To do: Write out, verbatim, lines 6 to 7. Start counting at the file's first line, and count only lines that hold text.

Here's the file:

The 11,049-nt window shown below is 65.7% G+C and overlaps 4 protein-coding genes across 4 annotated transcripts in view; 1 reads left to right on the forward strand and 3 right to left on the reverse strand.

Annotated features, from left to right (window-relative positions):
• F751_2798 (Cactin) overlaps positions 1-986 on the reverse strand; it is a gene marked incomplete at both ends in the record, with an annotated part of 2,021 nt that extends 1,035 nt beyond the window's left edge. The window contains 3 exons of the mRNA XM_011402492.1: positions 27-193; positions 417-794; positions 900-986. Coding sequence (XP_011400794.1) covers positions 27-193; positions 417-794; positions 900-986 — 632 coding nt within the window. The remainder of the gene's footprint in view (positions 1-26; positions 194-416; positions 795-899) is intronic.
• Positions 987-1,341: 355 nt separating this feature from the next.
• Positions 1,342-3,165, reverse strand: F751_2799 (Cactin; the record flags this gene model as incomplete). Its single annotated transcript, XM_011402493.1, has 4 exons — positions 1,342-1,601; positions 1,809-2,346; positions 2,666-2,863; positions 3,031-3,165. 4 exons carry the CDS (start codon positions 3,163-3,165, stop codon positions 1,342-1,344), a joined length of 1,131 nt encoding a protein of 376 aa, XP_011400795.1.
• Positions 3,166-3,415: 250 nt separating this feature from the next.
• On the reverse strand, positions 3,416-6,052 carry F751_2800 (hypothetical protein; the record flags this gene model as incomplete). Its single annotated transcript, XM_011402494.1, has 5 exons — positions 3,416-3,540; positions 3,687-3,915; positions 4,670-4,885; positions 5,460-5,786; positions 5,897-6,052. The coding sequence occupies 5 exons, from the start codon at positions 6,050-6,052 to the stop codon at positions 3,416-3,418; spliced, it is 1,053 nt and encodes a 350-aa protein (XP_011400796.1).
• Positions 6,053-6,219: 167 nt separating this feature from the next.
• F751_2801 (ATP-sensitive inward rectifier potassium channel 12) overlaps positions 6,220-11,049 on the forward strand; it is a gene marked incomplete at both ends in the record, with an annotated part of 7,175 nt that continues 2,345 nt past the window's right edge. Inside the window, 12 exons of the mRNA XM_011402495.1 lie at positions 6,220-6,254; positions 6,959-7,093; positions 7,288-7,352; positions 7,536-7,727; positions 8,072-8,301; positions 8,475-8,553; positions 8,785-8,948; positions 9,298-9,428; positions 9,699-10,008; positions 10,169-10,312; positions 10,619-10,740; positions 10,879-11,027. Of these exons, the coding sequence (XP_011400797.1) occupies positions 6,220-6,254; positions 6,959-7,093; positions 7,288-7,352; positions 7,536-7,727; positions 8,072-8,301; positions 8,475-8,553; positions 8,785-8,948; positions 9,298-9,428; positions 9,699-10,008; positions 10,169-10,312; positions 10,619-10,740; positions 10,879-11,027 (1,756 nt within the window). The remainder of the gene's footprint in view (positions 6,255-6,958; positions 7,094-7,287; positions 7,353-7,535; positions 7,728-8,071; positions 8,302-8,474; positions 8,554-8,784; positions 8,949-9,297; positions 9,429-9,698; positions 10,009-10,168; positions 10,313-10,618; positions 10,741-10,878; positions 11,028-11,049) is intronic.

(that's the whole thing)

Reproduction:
• Positions 3,166-3,415: 250 nt separating this feature from the next.
• On the reverse strand, positions 3,416-6,052 carry F751_2800 (hypothetical protein; the record flags this gene model as incomplete). Its single annotated transcript, XM_011402494.1, has 5 exons — positions 3,416-3,540; positions 3,687-3,915; positions 4,670-4,885; positions 5,460-5,786; positions 5,897-6,052. The coding sequence occupies 5 exons, from the start codon at positions 6,050-6,052 to the stop codon at positions 3,416-3,418; spliced, it is 1,053 nt and encodes a 350-aa protein (XP_011400796.1).